Vaccines and Pregnancy

Updated September 25, 2023


Below is a table summarizing the recommended use of vaccines during pregnancy in the U.S. Included in this table is information most relevant to women of child-bearing age for certain vaccines. For more information about these vaccines and their use outside of pregnancy, please see the individual summaries on the following pages, or the websites listed below.

The American College of Obstetricians and Gynecologists (ACOG) provides information on vaccinating during pregnancy at the following website: providers/pregnancy/pregnancy.php. The Centers for Disease Control and Prevention (CDC) lists guidelines for vaccinating during pregnancy at the following website:

Vaccines and Pregnancy
VaccineIndication During PregnancyRelevant Information
Hepatitis ANot routinely recommended during pregnancyThe low theoretical risk of vaccination should be weighed against the risk of hepatitis A infection among pregnant individuals at high risk of exposure.
Hepatitis BNot routinely recommended during pregnancyIn order to prevent perinatal hepatitis B infection, all pregnant individuals should be routinely screened for hepatitis B surface antigen (HBsAg), and subsequent postexposure immunoprophylaxis should be administered to infants born to women who are HBsAg-positive or of unknown HBsAg status.
Herpes ZosterContraindicated during pregnancy 
Human Papillomavirus (HPV)Not routinely recommended during pregnancyIf a woman is discovered to be pregnant after receiving HPV vaccine, no intervention is indicated. The remaining doses in the series should be delayed until after the pregnancy.
Inactivated Influenza Vaccine (IIV)Routinely recommended during pregnancyPregnant individuals and young children are at increased risk of complications and hospitalizations from influenza.
Live Attenuated Influenza Vaccine (LAIV)Contraindicated during pregnancy 
Measles, Mumps and Rubella (MMR)Contraindicated during pregnancyVaccination against rubella is emphasized for all non-pregnant individuals of childbearing age, especially those born outside of the U.S. Those without evidence of immunity should be given MMR vaccine, excluding women who are pregnant or currently attempting to become pregnant. Pregnancy should be avoided for at least 4 weeks following MMR vaccination; however, inadvertent MMR vaccination should not be considered an indication for termination of the pregnancy.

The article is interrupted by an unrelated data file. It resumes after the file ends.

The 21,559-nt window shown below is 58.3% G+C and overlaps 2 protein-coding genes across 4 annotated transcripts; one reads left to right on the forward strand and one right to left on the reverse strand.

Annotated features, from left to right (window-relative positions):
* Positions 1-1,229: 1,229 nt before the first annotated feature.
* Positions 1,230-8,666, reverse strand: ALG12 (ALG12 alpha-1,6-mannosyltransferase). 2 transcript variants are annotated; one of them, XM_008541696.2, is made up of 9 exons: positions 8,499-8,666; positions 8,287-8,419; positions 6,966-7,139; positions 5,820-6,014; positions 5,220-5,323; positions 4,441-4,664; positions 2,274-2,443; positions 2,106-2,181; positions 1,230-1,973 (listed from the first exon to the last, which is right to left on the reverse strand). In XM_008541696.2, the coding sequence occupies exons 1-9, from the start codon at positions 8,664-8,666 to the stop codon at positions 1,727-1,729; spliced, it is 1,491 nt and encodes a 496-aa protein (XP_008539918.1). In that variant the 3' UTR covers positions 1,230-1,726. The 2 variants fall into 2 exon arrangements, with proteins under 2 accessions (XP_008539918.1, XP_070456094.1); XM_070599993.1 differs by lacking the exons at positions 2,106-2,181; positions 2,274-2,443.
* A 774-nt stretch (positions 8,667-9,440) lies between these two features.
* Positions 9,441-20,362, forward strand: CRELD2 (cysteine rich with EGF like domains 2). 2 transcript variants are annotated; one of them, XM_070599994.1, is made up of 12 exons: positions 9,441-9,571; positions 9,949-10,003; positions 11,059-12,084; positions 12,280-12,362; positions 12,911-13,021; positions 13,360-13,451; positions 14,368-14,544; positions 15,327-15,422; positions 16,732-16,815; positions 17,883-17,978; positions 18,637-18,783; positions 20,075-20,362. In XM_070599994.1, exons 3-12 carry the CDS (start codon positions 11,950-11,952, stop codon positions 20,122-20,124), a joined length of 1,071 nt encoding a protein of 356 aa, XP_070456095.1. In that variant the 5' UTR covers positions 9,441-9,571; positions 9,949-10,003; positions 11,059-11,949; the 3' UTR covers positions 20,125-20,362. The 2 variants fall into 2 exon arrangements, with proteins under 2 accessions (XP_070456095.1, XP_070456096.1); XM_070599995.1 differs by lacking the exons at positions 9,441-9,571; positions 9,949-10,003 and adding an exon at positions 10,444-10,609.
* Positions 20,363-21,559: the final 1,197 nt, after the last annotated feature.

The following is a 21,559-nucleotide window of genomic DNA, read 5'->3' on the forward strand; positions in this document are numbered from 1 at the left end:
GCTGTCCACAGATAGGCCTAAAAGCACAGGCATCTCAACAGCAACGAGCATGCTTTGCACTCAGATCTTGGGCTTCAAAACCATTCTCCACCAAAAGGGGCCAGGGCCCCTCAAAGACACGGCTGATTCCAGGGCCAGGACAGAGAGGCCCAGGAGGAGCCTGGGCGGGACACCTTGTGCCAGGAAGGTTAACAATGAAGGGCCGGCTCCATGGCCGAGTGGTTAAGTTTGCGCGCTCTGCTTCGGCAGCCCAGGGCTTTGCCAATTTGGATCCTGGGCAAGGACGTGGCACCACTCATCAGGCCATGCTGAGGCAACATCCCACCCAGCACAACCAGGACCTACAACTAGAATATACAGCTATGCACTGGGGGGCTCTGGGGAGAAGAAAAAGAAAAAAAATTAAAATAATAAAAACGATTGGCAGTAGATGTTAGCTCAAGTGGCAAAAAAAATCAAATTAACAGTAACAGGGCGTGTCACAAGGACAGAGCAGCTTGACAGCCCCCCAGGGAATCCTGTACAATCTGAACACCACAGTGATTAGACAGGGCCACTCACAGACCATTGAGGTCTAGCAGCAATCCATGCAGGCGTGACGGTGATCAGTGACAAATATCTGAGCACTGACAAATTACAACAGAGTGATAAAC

MeningococcalNot routinely recommended during pregnancyPregnancy should not preclude indicated MenACWY vaccination. MenB vaccination should be deferred in pregnant and lactating women unless they are at increased risk and the benefits of vaccination outweigh the potential risks.
PneumococcalNot routinely recommended during pregnancyIndividuals who are at high risk of pneumococcal disease should be vaccinated before pregnancy, if possible.
Inactivated Polio Vaccine (IPV)Not routinely recommended during pregnancyVaccination of pregnant individuals with IPV should generally be avoided. However, if a pregnant individual is at increased risk for polio infection and requires immediate protection, IPV can be administered in accordance with the recommended schedule.
Tetanus, Diphtheria and Pertussis (Tdap)Routinely recommended during pregnancyMost deaths from pertussis occur in the first few months of life prior to receipt of routine infant vaccines against pertussis. Vaccination with Tdap during pregnancy helps protect infants from pertussis.
VaricellaContraindicated during pregnancyPregnancy should be avoided for at least 4 weeks following varicella vaccination; however, inadvertent varicella vaccination should not be considered an indication for termination of the pregnancy.